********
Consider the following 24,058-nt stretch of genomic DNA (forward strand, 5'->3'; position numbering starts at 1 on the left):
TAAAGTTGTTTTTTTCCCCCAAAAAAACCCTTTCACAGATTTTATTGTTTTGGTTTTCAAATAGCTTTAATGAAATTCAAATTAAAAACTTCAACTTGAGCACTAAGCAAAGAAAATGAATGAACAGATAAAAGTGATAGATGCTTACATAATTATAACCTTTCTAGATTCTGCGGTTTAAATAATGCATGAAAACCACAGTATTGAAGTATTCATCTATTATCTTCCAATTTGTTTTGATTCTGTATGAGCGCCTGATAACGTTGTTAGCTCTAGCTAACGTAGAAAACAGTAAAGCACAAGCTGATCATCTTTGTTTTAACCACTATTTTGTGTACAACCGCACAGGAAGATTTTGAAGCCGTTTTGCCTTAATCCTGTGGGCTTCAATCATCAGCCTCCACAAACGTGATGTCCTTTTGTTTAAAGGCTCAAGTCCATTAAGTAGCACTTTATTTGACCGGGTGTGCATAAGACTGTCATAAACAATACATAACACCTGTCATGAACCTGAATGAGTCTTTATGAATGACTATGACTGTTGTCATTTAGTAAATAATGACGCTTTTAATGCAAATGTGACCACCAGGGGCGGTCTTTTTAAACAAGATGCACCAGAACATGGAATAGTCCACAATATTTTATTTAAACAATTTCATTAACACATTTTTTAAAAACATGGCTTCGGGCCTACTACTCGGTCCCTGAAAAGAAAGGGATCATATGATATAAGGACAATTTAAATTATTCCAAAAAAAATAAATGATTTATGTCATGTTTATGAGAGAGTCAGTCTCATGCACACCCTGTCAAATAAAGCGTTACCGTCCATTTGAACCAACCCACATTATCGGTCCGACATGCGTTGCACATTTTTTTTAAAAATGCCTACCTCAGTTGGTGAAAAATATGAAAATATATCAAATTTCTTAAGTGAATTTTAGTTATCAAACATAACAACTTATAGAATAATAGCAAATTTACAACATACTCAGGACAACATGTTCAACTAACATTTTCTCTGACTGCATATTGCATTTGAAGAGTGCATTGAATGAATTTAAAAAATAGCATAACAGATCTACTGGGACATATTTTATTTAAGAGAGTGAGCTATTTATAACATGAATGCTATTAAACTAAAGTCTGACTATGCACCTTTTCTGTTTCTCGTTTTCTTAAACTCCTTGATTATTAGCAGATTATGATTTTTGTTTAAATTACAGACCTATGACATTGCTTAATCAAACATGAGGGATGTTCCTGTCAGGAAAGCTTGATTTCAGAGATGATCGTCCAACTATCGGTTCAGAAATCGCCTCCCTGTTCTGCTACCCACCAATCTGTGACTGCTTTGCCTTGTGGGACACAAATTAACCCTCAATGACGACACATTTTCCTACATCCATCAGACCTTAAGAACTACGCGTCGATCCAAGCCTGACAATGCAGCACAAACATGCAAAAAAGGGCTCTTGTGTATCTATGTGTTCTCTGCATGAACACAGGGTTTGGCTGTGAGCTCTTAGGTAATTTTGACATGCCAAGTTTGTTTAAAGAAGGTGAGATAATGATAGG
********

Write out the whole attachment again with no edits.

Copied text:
Consider the following 24,058-nt stretch of genomic DNA (forward strand, 5'->3'; position numbering starts at 1 on the left):
TAAAGTTGTTTTTTTCCCCCAAAAAAACCCTTTCACAGATTTTATTGTTTTGGTTTTCAAATAGCTTTAATGAAATTCAAATTAAAAACTTCAACTTGAGCACTAAGCAAAGAAAATGAATGAACAGATAAAAGTGATAGATGCTTACATAATTATAACCTTTCTAGATTCTGCGGTTTAAATAATGCATGAAAACCACAGTATTGAAGTATTCATCTATTATCTTCCAATTTGTTTTGATTCTGTATGAGCGCCTGATAACGTTGTTAGCTCTAGCTAACGTAGAAAACAGTAAAGCACAAGCTGATCATCTTTGTTTTAACCACTATTTTGTGTACAACCGCACAGGAAGATTTTGAAGCCGTTTTGCCTTAATCCTGTGGGCTTCAATCATCAGCCTCCACAAACGTGATGTCCTTTTGTTTAAAGGCTCAAGTCCATTAAGTAGCACTTTATTTGACCGGGTGTGCATAAGACTGTCATAAACAATACATAACACCTGTCATGAACCTGAATGAGTCTTTATGAATGACTATGACTGTTGTCATTTAGTAAATAATGACGCTTTTAATGCAAATGTGACCACCAGGGGCGGTCTTTTTAAACAAGATGCACCAGAACATGGAATAGTCCACAATATTTTATTTAAACAATTTCATTAACACATTTTTTAAAAACATGGCTTCGGGCCTACTACTCGGTCCCTGAAAAGAAAGGGATCATATGATATAAGGACAATTTAAATTATTCCAAAAAAAATAAATGATTTATGTCATGTTTATGAGAGAGTCAGTCTCATGCACACCCTGTCAAATAAAGCGTTACCGTCCATTTGAACCAACCCACATTATCGGTCCGACATGCGTTGCACATTTTTTTTAAAAATGCCTACCTCAGTTGGTGAAAAATATGAAAATATATCAAATTTCTTAAGTGAATTTTAGTTATCAAACATAACAACTTATAGAATAATAGCAAATTTACAACATACTCAGGACAACATGTTCAACTAACATTTTCTCTGACTGCATATTGCATTTGAAGAGTGCATTGAATGAATTTAAAAAATAGCATAACAGATCTACTGGGACATATTTTATTTAAGAGAGTGAGCTATTTATAACATGAATGCTATTAAACTAAAGTCTGACTATGCACCTTTTCTGTTTCTCGTTTTCTTAAACTCCTTGATTATTAGCAGATTATGATTTTTGTTTAAATTACAGACCTATGACATTGCTTAATCAAACATGAGGGATGTTCCTGTCAGGAAAGCTTGATTTCAGAGATGATCGTCCAACTATCGGTTCAGAAATCGCCTCCCTGTTCTGCTACCCACCAATCTGTGACTGCTTTGCCTTGTGGGACACAAATTAACCCTCAATGACGACACATTTTCCTACATCCATCAGACCTTAAGAACTACGCGTCGATCCAAGCCTGACAATGCAGCACAAACATGCAAAAAAGGGCTCTTGTGTATCTATGTGTTCTCTGCATGAACACAGGGTTTGGCTGTGAGCTCTTAGGTAATTTTGACATGCCAAGTTTGTTTAAAGAAGGTGAGATAATGATAGG